We have our Fourier expansion. And we're gonna evaluate from zero to pi. The fewer times that a wave cycles, the less certain its frequency is.
A curiosity of the convergence of the Fourier series representation of the square wave is the Gibbs phenomenon. So if n is even, you're gonna have negative three over n pi times Actually let me just do it over here so we have the space. When you look at the shape of the square wave, it actually makes a lot of sense.
But let's now tackle our b-sub-ns. That f-of-t's gonna be zero from pi to two pi and zero times anything is gonna be zero, so the integrals, the definite integrals over this, the second part of the interval, are always going to be zero.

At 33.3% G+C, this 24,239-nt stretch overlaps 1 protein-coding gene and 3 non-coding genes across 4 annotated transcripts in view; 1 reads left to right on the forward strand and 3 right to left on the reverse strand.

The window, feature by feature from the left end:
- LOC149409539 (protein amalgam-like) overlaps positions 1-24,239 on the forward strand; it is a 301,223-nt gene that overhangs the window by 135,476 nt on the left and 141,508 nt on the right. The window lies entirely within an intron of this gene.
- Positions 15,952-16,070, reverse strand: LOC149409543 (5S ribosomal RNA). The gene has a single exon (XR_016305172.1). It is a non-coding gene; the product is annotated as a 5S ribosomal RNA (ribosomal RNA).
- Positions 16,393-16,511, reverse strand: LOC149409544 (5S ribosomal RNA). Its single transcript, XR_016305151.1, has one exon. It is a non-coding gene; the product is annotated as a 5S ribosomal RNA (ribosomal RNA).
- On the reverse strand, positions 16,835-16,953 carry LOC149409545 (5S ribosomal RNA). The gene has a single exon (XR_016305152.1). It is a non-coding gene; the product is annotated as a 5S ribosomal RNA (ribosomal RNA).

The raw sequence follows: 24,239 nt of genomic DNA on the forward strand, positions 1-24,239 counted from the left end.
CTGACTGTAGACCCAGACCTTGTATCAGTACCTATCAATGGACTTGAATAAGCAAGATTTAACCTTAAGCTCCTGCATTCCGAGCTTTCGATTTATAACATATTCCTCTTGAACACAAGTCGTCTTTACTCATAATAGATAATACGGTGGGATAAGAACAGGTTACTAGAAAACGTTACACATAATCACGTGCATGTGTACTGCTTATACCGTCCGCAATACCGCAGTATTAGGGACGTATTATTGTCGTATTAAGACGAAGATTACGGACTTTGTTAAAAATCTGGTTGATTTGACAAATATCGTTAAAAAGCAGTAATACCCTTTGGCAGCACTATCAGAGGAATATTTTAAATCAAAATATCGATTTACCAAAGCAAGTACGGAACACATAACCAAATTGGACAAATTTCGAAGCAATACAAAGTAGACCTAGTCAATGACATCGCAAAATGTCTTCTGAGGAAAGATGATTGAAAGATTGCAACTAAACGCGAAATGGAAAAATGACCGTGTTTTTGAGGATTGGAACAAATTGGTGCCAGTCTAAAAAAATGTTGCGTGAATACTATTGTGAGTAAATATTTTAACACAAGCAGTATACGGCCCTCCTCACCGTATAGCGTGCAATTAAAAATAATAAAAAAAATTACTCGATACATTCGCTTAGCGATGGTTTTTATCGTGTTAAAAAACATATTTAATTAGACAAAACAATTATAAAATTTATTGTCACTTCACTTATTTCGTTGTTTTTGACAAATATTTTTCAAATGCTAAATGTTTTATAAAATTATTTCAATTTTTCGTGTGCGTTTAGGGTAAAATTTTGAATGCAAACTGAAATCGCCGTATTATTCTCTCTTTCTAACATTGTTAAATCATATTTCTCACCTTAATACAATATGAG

Hi-Fi audio graphic equalizer. So for this particular square wave, I can just worry about from zero to pi. So that's going to be six over five pi. Visualizing the Fourier expansion of a square wave Video transcript - [Voiceover] So this could very well be an exciting video because we start with this idea of a Fourier series that we could take a periodic function and represent it as an infinite sum of weighted cosines and sines and we use that idea to say, "Well can we find formulas "for those coefficients?
The rise and fall times between positive and negative cycles are much steeper now, and the crests of the wave are closer to becoming flat like a squarewave.
Why did I start at zero? Now what is this going to be equal to?